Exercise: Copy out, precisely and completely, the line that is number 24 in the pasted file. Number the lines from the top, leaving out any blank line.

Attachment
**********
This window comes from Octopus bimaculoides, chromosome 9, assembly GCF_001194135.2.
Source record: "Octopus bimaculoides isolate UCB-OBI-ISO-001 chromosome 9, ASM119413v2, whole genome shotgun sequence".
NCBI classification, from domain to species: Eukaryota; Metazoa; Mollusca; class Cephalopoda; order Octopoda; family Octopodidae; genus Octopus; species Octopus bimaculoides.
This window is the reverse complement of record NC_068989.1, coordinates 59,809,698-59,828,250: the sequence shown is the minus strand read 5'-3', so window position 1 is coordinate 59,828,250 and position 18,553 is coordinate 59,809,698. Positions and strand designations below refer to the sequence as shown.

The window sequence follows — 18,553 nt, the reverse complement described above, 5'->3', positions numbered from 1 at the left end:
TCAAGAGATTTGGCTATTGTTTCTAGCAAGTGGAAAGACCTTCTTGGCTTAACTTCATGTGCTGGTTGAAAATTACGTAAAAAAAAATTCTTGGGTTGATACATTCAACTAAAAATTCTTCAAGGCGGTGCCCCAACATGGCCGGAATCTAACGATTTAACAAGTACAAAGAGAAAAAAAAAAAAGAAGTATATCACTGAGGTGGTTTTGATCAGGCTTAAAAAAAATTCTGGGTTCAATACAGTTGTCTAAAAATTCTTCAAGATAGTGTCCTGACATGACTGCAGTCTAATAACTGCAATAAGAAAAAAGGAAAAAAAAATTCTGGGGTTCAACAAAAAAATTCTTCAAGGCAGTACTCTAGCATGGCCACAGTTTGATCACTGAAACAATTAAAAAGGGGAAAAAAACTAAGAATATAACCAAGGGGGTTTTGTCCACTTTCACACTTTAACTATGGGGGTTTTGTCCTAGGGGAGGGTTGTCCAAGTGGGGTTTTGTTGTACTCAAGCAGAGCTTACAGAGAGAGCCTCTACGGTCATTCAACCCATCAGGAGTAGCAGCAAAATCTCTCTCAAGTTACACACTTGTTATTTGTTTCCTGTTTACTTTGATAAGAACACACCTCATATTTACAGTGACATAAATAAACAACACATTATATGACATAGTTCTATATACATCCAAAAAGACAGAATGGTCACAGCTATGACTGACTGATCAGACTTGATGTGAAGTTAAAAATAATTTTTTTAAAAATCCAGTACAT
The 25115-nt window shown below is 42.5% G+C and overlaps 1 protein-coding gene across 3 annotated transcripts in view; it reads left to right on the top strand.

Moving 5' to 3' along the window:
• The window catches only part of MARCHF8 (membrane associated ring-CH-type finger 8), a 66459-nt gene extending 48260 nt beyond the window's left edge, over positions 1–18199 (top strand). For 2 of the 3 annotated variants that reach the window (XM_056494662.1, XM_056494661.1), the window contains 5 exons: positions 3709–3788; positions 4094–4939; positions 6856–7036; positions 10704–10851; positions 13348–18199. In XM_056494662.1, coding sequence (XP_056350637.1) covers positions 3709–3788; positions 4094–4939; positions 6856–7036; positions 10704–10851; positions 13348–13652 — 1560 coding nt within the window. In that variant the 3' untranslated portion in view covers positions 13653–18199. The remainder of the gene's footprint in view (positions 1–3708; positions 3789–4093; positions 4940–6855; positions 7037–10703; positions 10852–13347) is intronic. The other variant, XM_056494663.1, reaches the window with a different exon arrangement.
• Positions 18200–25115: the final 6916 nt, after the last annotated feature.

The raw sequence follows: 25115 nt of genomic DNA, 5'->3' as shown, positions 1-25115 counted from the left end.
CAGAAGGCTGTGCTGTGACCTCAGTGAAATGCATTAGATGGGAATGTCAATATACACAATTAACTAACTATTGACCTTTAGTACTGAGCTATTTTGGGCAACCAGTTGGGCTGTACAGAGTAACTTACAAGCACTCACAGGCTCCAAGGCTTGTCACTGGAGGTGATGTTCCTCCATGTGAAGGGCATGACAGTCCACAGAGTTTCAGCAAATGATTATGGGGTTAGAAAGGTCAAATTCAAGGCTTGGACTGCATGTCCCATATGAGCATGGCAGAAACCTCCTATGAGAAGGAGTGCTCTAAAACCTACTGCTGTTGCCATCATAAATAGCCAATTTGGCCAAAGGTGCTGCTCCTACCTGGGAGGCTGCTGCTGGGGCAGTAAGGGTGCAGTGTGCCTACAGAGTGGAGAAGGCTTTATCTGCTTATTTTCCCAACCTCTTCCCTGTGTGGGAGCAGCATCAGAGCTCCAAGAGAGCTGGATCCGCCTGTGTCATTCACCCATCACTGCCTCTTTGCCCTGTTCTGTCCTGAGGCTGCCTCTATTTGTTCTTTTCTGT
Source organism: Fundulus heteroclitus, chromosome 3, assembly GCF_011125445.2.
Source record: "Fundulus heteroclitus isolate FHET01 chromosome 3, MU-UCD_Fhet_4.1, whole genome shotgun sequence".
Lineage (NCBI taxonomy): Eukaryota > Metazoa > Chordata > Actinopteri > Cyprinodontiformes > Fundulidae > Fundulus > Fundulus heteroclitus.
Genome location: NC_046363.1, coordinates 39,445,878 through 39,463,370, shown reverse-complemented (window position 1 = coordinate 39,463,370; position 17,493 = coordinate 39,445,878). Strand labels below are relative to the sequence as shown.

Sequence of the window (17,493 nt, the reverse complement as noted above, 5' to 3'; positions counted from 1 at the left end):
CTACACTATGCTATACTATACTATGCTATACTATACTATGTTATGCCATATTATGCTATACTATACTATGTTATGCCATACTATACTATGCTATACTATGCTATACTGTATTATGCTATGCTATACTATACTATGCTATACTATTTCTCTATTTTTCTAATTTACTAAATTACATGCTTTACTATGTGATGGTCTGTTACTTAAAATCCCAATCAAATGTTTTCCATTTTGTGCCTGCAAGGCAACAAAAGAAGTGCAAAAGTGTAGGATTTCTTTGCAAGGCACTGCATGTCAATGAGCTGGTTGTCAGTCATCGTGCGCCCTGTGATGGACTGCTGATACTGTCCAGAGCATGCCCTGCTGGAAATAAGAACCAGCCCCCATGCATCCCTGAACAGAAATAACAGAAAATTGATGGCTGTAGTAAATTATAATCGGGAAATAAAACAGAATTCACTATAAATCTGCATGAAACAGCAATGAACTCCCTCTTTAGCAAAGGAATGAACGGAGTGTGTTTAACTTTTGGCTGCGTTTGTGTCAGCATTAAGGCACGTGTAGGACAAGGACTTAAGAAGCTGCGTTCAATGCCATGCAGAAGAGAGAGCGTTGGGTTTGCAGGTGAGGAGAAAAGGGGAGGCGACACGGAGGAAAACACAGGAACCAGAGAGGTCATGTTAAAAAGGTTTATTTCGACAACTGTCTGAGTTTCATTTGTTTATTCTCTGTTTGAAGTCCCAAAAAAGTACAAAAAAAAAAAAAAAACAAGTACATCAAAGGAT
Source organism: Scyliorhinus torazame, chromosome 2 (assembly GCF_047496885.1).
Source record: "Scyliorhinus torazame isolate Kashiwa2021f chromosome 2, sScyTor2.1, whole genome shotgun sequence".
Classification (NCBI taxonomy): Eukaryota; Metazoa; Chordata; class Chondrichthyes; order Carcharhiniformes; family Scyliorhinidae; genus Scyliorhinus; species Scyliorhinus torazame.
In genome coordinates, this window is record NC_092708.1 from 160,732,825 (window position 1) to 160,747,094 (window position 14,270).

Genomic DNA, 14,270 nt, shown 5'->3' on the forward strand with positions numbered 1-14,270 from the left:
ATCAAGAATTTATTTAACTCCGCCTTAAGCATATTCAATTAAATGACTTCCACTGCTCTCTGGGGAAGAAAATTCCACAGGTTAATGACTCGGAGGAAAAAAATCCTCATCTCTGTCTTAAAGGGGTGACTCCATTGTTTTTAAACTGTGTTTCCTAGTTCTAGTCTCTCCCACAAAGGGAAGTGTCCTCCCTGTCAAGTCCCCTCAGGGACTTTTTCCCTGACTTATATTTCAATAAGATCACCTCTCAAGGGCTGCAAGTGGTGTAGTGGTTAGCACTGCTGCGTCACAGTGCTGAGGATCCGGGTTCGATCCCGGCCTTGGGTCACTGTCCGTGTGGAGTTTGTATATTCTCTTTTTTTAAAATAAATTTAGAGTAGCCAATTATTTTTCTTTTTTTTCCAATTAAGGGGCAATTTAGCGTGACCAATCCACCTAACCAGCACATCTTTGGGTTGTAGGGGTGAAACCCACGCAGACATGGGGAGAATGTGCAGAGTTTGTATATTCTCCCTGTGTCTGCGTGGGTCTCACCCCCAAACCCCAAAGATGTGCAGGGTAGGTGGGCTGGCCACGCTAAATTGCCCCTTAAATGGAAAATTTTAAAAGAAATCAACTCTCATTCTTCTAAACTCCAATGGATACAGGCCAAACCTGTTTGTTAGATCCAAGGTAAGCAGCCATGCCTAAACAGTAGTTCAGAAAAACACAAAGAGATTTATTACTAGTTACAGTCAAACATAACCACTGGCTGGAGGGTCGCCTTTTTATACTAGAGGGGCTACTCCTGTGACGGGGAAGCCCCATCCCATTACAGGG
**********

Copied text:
ATCAAGAATTTATTTAACTCCGCCTTAAGCATATTCAATTAAATGACTTCCACTGCTCTCTGGGGAAGAAAATTCCACAGGTTAATGACTCGGAGGAAAAAAATCCTCATCTCTGTCTTAAAGGGGTGACTCCATTGTTTTTAAACTGTGTTTCCTAGTTCTAGTCTCTCCCACAAAGGGAAGTGTCCTCCCTGTCAAGTCCCCTCAGGGACTTTTTCCCTGACTTATATTTCAATAAGATCACCTCTCAAGGGCTGCAAGTGGTGTAGTGGTTAGCACTGCTGCGTCACAGTGCTGAGGATCCGGGTTCGATCCCGGCCTTGGGTCACTGTCCGTGTGGAGTTTGTATATTCTCTTTTTTTAAAATAAATTTAGAGTAGCCAATTATTTTTCTTTTTTTTCCAATTAAGGGGCAATTTAGCGTGACCAATCCACCTAACCAGCACATCTTTGGGTTGTAGGGGTGAAACCCACGCAGACATGGGGAGAATGTGCAGAGTTTGTATATTCTCCCTGTGTCTGCGTGGGTCTCACCCCCAAACCCCAAAGATGTGCAGGGTAGGTGGGCTGGCCACGCTAAATTGCCCCTTAAATGGAAAATTTTAAAAGAAATCAACTCTCATTCTTCTAAACTCCAATGGATACAGGCCAAACCTGTTTGTTAGATCCAAGGTAAGCAGCCATGCCTAAACAGTAGTTCAGAAAAACACAAAGAGATTTATTACTAGTTACAGTCAAACATAACCACTGGCTGGAGGGTCGCCTTTTTATACTAGAGGGGCTACTCCTGTGACGGGGAAGCCCCATCCCATTACAGGG